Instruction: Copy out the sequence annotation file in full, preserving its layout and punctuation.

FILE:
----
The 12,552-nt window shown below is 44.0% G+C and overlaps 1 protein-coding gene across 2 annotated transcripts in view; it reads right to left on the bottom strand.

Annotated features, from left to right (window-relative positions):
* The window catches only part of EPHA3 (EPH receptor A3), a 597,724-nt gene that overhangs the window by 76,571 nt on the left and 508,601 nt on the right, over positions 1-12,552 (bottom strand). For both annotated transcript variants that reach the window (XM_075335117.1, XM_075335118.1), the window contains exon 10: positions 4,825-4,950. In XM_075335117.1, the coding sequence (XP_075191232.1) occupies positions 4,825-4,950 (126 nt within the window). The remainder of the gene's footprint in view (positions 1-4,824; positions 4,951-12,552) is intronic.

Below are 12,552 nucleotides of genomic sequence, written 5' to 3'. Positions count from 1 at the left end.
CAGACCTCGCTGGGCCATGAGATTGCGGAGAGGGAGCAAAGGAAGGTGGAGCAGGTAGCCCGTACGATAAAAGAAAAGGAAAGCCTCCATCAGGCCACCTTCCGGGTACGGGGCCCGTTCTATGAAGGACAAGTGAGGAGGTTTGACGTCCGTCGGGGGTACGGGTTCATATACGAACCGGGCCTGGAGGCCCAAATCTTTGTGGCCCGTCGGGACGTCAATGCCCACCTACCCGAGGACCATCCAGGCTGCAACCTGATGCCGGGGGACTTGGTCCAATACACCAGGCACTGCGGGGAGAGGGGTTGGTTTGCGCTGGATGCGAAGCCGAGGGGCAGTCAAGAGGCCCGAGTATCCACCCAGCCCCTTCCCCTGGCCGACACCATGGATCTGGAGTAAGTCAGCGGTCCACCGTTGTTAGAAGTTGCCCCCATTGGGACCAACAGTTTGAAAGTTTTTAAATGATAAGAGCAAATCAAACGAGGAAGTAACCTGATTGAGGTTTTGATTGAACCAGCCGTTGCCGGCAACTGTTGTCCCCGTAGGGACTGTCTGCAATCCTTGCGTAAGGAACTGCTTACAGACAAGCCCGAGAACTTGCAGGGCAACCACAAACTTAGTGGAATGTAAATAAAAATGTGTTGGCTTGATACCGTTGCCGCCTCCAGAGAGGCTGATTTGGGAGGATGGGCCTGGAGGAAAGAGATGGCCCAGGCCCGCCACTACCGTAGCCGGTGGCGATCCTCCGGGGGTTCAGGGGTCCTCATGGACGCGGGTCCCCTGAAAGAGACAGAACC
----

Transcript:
The 12,552-nt window shown below is 44.0% G+C and overlaps 1 protein-coding gene across 2 annotated transcripts in view; it reads right to left on the bottom strand.

Annotated features, from left to right (window-relative positions):
* The window catches only part of EPHA3 (EPH receptor A3), a 597,724-nt gene that overhangs the window by 76,571 nt on the left and 508,601 nt on the right, over positions 1-12,552 (bottom strand). For both annotated transcript variants that reach the window (XM_075335117.1, XM_075335118.1), the window contains exon 10: positions 4,825-4,950. In XM_075335117.1, the coding sequence (XP_075191232.1) occupies positions 4,825-4,950 (126 nt within the window). The remainder of the gene's footprint in view (positions 1-4,824; positions 4,951-12,552) is intronic.

Below are 12,552 nucleotides of genomic sequence, written 5' to 3'. Positions count from 1 at the left end.
CAGACCTCGCTGGGCCATGAGATTGCGGAGAGGGAGCAAAGGAAGGTGGAGCAGGTAGCCCGTACGATAAAAGAAAAGGAAAGCCTCCATCAGGCCACCTTCCGGGTACGGGGCCCGTTCTATGAAGGACAAGTGAGGAGGTTTGACGTCCGTCGGGGGTACGGGTTCATATACGAACCGGGCCTGGAGGCCCAAATCTTTGTGGCCCGTCGGGACGTCAATGCCCACCTACCCGAGGACCATCCAGGCTGCAACCTGATGCCGGGGGACTTGGTCCAATACACCAGGCACTGCGGGGAGAGGGGTTGGTTTGCGCTGGATGCGAAGCCGAGGGGCAGTCAAGAGGCCCGAGTATCCACCCAGCCCCTTCCCCTGGCCGACACCATGGATCTGGAGTAAGTCAGCGGTCCACCGTTGTTAGAAGTTGCCCCCATTGGGACCAACAGTTTGAAAGTTTTTAAATGATAAGAGCAAATCAAACGAGGAAGTAACCTGATTGAGGTTTTGATTGAACCAGCCGTTGCCGGCAACTGTTGTCCCCGTAGGGACTGTCTGCAATCCTTGCGTAAGGAACTGCTTACAGACAAGCCCGAGAACTTGCAGGGCAACCACAAACTTAGTGGAATGTAAATAAAAATGTGTTGGCTTGATACCGTTGCCGCCTCCAGAGAGGCTGATTTGGGAGGATGGGCCTGGAGGAAAGAGATGGCCCAGGCCCGCCACTACCGTAGCCGGTGGCGATCCTCCGGGGGTTCAGGGGTCCTCATGGACGCGGGTCCCCTGAAAGAGACAGAACC